Imagine losing a million dollars every 15 minutes.
This is what happened to Laremy Tunsil when 13 minutes before the start of the 2016 NFL draft, a video of him smoking a bong went viral.
As a former pro-football player, my heart was breaking for him. As a pastor, I wondered how he would respond.
While waiting to "Get Picked and Paid,'' it happened.
Within seconds, everyone in the sports world watched millions go down the drain as player after player was picked before him. He slid at least seven slots at about $1 million per slot.
Of course, he's still going to do just fine with his $12 million contract, but it came with a price much higher than he bargained for. Over the next few days he struggled through questions and seemed initially reluctant to even admit that it was him.
How did this happen?
What should have been the happiest day of his life was arguably the biggest nightmare in his life. However, in the end, it could be a lesson worth 10 times the millions he lost.
Many have argued that because so many kids get high the punishment did not fit the crime. The focus of the media's comments has been leaning more towards the wrongfulness of actions being exposed than the wrongfulness of the act itself.
What makes this potentially a defining moment in Laremy's life is whether or not he will own up to it and realize that actions do have consequences or whether he will play the "victim card."
Those who play the "victim card" have mastered the art of deflection. They have learned to live a life of trying to get away with as much as possible. When they get caught they deflect responsibility by complaining of the unfairness of the "pain of being busted."
They deflect by pointing to others who are apparently getting away with the same and worse. This does nothing but create chronic offenders.
The alternative is to go to a place I'll call "Tunsil Town."
This story and that video will live with Laremy for the rest of his life and he will need a mental, emotional and "spiritual place" to always go. My prayer is that instead of being a "victim," Laremy goes to "Tunsil Town," a place of humble repentance.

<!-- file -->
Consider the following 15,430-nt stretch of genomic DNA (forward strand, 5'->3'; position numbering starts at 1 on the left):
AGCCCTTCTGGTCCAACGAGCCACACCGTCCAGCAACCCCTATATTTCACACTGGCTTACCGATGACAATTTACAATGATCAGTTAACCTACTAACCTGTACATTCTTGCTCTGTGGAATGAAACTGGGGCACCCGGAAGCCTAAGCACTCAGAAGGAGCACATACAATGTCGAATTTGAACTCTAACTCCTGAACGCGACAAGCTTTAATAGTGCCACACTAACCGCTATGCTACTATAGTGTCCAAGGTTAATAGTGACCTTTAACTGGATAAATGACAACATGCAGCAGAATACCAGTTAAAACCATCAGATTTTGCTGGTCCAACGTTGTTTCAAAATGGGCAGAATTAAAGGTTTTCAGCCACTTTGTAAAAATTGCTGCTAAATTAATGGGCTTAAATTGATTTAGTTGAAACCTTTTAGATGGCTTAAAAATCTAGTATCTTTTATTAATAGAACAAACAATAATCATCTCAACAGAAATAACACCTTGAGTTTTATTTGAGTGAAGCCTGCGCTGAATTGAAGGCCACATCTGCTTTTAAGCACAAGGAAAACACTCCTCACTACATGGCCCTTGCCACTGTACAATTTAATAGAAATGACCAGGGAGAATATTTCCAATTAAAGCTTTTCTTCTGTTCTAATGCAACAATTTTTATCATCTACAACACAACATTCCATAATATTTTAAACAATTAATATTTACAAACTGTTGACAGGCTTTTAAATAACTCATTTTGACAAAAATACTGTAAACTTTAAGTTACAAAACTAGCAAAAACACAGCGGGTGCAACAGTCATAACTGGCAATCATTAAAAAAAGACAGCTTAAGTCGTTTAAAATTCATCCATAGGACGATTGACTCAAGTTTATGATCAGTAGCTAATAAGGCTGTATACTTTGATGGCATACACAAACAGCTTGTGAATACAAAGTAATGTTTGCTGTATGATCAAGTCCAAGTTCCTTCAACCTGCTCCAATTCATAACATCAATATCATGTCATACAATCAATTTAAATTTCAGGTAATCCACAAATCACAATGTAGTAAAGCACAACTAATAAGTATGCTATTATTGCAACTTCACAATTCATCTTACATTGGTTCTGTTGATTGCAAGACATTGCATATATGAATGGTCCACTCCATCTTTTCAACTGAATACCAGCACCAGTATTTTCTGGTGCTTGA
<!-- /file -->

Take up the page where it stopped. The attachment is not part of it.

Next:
I was once told "repentance has no defense." You simply admit your wrong and stop talking — what a novel concept.
Once you begin to explain yourself, your apology turns into an excuse and your apology loses credibility. More so, you lose the opportunity to help others, and helping others helps you too.
Laremy has an opportunity to teach all of us, along with young privileged athletes, about Tunsil Town: a place of defenseless apology.
In Tunsil Town, we apologize without complaining.
Tunsil Town is a place where I realize the good that can come out of my "owning it" 100%. This brings invaluable blessings into life.
We know in our hearts that getting caught will heighten accountability in our lives, and in the long run be worth ten times the money we might lose. The benefits of getting "the wake up" about the need to carefully pick your friends will save unspeakable drama throughout his entire life.
Laremy now knows that wrong is wrong no matter the consequences he thinks might result from it.
My prayer is that "Tunsil Town" is where Laremy goes and stays, and that he is thankful that the few million he lost could pay 100 million in dividends, later.